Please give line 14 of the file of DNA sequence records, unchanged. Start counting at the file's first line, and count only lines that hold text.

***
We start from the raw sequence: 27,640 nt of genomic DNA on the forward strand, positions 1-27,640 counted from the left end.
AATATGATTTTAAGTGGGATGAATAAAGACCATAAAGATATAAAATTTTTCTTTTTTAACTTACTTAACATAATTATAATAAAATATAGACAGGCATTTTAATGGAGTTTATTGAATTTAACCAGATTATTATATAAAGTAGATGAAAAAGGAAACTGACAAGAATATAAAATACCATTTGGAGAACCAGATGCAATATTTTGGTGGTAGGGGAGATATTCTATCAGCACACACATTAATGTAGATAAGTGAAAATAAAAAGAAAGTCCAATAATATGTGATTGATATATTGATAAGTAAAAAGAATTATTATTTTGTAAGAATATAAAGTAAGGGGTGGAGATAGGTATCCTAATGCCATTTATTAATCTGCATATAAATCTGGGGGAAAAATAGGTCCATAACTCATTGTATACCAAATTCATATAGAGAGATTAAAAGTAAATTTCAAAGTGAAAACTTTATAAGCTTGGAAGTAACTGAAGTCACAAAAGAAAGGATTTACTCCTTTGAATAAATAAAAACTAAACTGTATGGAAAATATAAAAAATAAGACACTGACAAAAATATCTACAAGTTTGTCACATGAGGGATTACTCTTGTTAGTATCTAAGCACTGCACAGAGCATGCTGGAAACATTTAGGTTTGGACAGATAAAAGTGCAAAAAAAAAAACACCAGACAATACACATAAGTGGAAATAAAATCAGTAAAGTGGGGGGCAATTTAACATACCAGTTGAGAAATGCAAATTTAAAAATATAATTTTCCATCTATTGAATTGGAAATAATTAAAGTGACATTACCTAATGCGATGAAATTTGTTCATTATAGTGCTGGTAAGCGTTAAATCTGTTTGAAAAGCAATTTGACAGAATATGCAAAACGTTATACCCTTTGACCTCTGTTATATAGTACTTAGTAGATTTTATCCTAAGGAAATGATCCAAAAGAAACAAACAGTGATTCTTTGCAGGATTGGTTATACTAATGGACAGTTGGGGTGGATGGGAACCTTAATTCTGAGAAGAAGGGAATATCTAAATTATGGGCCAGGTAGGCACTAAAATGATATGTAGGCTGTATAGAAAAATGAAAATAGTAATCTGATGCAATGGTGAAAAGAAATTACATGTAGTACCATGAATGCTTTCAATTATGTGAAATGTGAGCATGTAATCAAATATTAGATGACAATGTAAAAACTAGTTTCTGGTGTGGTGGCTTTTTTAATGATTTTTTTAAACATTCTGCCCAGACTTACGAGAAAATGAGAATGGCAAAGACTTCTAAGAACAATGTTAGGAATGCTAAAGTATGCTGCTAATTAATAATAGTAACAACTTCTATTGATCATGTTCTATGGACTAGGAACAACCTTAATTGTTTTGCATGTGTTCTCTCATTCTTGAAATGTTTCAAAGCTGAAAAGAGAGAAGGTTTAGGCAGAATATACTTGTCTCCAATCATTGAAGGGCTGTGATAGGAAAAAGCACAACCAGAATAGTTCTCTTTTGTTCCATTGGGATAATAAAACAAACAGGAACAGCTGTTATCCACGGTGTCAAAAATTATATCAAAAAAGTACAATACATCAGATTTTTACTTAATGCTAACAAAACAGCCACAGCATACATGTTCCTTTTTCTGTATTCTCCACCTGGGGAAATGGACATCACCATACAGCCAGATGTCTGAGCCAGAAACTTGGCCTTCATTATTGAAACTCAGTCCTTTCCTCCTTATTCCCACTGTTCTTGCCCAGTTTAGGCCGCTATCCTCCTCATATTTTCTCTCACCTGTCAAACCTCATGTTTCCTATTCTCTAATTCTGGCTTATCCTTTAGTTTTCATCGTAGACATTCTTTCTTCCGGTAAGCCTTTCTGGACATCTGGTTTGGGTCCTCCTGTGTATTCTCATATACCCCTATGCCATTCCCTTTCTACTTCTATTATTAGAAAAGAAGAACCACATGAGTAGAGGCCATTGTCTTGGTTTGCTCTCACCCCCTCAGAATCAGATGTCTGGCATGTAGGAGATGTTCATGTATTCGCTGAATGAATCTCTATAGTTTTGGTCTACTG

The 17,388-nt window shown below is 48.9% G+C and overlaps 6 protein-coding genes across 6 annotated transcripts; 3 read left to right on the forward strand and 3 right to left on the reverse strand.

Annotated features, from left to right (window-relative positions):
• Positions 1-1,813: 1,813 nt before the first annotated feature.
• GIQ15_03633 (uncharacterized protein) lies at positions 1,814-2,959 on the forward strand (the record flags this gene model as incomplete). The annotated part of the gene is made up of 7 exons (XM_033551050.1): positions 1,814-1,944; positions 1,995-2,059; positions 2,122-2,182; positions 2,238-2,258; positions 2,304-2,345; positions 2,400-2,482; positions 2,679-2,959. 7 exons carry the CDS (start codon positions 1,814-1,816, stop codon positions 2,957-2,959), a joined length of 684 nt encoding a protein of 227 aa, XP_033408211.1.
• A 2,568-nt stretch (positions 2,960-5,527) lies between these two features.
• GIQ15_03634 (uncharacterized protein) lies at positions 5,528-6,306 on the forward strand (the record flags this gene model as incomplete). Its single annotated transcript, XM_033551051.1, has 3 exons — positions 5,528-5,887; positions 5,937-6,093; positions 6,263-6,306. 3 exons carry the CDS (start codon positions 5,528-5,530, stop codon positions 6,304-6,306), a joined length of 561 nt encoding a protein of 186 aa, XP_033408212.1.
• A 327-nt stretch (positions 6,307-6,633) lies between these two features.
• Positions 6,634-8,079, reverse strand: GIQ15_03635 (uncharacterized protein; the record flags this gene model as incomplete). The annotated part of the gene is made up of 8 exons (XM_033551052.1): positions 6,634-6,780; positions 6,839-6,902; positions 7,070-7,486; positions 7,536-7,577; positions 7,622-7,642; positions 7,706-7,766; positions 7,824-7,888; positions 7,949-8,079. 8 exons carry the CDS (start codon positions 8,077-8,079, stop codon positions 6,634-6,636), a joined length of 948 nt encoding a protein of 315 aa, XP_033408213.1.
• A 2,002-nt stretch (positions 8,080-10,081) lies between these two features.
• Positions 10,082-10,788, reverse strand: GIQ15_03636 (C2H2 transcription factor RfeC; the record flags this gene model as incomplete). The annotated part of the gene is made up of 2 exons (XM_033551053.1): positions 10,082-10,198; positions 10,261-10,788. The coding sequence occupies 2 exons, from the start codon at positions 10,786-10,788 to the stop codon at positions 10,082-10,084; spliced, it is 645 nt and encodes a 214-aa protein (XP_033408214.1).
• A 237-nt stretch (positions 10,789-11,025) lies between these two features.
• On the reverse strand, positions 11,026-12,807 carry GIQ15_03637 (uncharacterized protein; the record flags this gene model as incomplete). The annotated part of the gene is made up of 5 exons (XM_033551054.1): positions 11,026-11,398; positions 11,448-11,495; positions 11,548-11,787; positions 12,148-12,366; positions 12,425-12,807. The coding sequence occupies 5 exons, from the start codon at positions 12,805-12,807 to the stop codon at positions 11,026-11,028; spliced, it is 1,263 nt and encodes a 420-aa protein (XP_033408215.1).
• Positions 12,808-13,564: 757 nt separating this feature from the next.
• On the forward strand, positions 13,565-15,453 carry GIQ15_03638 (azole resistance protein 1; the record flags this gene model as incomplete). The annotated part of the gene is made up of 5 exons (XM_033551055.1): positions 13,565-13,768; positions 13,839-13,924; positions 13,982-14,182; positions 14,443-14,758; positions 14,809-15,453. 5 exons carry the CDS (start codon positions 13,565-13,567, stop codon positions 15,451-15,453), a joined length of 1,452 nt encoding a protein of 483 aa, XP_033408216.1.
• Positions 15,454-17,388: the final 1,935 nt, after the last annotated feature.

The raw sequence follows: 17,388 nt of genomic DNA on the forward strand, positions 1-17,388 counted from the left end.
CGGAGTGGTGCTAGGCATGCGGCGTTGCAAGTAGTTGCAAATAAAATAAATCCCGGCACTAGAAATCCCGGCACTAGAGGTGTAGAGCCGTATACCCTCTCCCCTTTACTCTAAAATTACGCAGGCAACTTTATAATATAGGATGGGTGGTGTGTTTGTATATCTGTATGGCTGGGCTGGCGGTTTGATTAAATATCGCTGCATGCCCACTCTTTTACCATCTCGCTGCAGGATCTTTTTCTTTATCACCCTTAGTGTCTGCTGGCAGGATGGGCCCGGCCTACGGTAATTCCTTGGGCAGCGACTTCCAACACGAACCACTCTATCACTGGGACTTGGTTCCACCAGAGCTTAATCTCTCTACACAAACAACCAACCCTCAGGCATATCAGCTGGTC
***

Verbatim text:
• On the reverse strand, positions 11,026-12,807 carry GIQ15_03637 (uncharacterized protein; the record flags this gene model as incomplete). The annotated part of the gene is made up of 5 exons (XM_033551054.1): positions 11,026-11,398; positions 11,448-11,495; positions 11,548-11,787; positions 12,148-12,366; positions 12,425-12,807. The coding sequence occupies 5 exons, from the start codon at positions 12,805-12,807 to the stop codon at positions 11,026-11,028; spliced, it is 1,263 nt and encodes a 420-aa protein (XP_033408215.1).